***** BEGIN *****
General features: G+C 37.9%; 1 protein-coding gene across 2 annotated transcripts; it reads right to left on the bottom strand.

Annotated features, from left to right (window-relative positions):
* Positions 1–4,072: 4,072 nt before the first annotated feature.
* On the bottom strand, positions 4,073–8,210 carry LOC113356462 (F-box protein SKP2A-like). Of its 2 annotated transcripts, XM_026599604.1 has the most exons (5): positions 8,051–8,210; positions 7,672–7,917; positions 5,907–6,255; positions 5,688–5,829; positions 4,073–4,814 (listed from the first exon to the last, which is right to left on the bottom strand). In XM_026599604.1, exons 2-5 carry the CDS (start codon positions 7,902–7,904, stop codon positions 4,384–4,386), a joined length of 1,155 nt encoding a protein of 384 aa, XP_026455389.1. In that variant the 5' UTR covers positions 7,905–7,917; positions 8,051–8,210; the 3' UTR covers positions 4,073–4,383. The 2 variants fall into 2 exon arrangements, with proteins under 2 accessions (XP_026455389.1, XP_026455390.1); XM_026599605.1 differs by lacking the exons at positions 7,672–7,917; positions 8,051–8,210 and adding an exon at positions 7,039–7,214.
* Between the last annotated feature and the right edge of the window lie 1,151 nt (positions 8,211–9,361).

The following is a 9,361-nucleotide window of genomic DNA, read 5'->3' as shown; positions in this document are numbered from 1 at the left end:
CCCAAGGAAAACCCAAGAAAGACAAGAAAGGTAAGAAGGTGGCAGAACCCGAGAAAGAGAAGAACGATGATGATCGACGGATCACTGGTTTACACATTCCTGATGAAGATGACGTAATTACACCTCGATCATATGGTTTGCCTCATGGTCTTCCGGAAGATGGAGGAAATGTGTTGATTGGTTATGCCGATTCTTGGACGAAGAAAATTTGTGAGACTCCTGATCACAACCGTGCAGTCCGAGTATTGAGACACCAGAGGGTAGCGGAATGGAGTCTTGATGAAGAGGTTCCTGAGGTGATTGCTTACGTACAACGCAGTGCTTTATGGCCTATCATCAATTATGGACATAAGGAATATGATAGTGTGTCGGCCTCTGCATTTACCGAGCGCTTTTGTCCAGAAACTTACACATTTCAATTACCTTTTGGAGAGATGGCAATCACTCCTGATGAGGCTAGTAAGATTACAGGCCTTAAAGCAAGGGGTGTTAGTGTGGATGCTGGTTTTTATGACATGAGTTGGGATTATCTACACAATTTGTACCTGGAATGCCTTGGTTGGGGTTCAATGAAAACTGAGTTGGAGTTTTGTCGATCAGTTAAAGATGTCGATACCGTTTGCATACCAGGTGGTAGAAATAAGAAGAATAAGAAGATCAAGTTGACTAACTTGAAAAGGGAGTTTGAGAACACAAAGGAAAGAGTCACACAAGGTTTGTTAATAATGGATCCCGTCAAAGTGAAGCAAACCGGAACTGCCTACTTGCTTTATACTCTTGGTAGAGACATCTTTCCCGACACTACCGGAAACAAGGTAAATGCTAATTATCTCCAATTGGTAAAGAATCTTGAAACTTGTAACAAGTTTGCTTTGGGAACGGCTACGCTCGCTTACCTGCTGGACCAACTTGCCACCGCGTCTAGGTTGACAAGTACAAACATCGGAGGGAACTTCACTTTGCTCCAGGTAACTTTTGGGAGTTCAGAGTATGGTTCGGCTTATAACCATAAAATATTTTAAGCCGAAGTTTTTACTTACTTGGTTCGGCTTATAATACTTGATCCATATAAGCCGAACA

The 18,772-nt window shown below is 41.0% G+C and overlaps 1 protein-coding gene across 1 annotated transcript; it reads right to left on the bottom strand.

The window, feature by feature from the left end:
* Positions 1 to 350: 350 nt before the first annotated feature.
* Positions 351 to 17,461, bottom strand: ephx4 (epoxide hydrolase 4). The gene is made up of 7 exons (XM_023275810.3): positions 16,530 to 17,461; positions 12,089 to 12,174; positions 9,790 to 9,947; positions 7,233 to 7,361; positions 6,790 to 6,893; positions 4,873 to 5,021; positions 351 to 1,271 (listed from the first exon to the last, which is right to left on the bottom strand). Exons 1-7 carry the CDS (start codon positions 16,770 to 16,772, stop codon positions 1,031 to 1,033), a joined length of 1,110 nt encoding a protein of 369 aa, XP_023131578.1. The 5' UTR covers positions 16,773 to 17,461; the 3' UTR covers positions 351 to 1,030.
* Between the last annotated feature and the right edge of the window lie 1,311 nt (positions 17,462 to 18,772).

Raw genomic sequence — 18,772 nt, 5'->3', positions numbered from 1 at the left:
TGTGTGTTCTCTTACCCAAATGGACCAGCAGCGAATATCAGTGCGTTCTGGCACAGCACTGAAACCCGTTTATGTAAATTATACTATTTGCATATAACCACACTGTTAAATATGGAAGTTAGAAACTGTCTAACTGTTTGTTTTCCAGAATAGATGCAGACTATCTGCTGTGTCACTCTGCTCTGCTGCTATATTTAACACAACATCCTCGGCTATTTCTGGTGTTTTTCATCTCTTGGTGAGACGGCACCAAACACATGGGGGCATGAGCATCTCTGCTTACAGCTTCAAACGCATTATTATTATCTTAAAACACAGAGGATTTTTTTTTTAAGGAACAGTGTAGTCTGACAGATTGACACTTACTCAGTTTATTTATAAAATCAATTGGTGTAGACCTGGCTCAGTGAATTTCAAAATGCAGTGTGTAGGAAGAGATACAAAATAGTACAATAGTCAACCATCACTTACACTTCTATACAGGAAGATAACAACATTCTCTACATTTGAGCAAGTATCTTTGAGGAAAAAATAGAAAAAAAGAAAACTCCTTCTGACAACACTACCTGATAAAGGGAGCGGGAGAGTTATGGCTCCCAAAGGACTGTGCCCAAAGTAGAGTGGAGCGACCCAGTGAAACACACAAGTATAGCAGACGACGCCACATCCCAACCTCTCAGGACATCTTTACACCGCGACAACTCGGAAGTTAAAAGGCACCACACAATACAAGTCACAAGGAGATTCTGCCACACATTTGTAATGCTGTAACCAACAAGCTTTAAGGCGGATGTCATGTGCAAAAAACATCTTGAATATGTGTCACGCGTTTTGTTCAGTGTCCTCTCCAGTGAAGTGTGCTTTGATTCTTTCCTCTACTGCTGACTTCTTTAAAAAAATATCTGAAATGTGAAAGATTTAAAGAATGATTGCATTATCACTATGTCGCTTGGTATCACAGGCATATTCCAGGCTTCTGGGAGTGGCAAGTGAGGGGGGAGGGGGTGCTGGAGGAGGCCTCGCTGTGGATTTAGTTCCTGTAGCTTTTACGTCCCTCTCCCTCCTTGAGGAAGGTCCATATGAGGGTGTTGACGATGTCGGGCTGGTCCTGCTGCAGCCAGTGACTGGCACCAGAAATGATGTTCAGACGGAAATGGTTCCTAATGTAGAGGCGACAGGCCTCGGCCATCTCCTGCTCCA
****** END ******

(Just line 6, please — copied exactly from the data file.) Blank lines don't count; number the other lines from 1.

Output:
The following is a 9,361-nucleotide window of genomic DNA, read 5'->3' as shown; positions in this document are numbered from 1 at the left end: